How To Mount A Scope 10
Use an effective release agent (such as Johnson’s Floor Wax, pictured here) on your scope’s tube before mating the rings to the scope. This will prevent the scope from being permanently bonded to the rings and allow you to remove your scope from the rings later on if needed.

To prepare the surface of the receiver before beginning the bedding process, use either Johnson’s floor wax or a commercially available release agent to ensure the rail does not become permanently attached to the rifle. Prepare the base rail screws for release by waxing them as well. The Marine Tex compound acts as a cushion between the receiver and rail surfaces when it is still pliable before you tighten the base screws just to the point at which the bedding compound begins to squeeze out between the rail and receiver. This bedding process allows for a perfect mating of the rail and action.

At this point, begin torquing your rail screws down to 22 inch-pounds before removing the excess bedding material that has seeped out around base screw contact areas. Do so in a systematic, back-and-forth method to make sure there is incremental and uniform torque pressure on all anchoring points along the rail. This will guarantee that the bedded rail is now rigid and extremely secure.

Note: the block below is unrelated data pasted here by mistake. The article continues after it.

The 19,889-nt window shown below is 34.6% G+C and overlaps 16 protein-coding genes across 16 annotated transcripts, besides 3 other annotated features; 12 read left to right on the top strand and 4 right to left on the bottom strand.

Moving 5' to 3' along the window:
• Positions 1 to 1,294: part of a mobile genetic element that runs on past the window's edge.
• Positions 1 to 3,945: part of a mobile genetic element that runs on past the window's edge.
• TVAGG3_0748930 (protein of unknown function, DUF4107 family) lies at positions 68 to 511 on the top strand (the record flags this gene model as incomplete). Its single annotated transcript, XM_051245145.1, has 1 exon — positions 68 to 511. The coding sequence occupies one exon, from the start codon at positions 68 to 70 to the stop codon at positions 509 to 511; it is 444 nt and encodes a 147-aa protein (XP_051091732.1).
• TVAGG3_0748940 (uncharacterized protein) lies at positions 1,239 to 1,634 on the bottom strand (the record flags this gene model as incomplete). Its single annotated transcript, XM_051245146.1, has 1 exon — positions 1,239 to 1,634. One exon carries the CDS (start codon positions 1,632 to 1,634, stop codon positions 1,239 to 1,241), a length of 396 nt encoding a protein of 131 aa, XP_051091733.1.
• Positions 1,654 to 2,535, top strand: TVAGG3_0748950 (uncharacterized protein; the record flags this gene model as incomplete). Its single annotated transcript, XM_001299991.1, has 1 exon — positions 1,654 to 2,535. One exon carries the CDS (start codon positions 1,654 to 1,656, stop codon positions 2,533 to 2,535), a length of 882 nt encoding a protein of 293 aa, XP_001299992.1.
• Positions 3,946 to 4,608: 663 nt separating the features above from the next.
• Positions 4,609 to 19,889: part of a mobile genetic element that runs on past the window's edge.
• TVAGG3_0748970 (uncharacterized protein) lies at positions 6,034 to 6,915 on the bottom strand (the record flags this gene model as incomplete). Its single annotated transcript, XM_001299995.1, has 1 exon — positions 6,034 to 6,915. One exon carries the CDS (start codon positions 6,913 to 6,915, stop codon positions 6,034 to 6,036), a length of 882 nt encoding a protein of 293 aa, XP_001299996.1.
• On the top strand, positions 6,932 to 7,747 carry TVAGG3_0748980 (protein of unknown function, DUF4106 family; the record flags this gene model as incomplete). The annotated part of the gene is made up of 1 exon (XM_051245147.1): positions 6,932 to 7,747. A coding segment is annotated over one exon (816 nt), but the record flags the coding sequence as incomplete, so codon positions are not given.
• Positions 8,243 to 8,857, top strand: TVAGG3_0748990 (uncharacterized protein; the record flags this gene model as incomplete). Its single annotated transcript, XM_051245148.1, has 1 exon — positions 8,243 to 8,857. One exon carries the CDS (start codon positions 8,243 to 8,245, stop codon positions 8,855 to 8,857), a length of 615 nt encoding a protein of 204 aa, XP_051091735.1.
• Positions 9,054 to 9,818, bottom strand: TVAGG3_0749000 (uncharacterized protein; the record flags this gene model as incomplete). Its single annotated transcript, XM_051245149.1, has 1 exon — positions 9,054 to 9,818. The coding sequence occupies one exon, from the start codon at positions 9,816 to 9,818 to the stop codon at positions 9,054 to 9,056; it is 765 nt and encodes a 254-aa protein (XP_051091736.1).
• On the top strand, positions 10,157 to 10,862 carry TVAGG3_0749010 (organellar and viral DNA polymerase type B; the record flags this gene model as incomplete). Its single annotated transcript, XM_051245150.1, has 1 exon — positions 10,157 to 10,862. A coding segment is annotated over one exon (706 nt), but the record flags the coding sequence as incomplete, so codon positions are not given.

Bedding the Scope Rings

We use the same process to bed scope rings as we do when bedding the base rail to the rifle receiver—regardless of what ring set you use for your long-range optic kit.

How To Mount A Scope 5
An ideal and even spread of bedding compound should be applied to your scope rings before bedding the scope in your rings. This same amount of bedding compound needs to be applied to the top scope rings as well, allowing for 360-degree coverage of bedding compound on your rings to ensure 100 percent contact with your scope.

Traditionally, I’ve carefully and tediously hand-lapped my scope rings until attaining as close to 100 percent contact between the bearing surface of the entire scope tube and the complete surface area of each scope ring. This process works effectively but is a bit messy … and very time-consuming.

An easier and faster method is bedding your scope rings to your scope just as you do when bedding the scope base to your precision rifle’s receiver. Start by using the same bedding compound on the inside surfaces of the ring set. Just as when bedding your scope base, a 1/16-inch layer of Marine Tex on the entire inner circumference of the top and bottom ring halves will suffice. Use the same release agent on the scope’s main tube to ensure the rings do not become permanently bonded to the scope.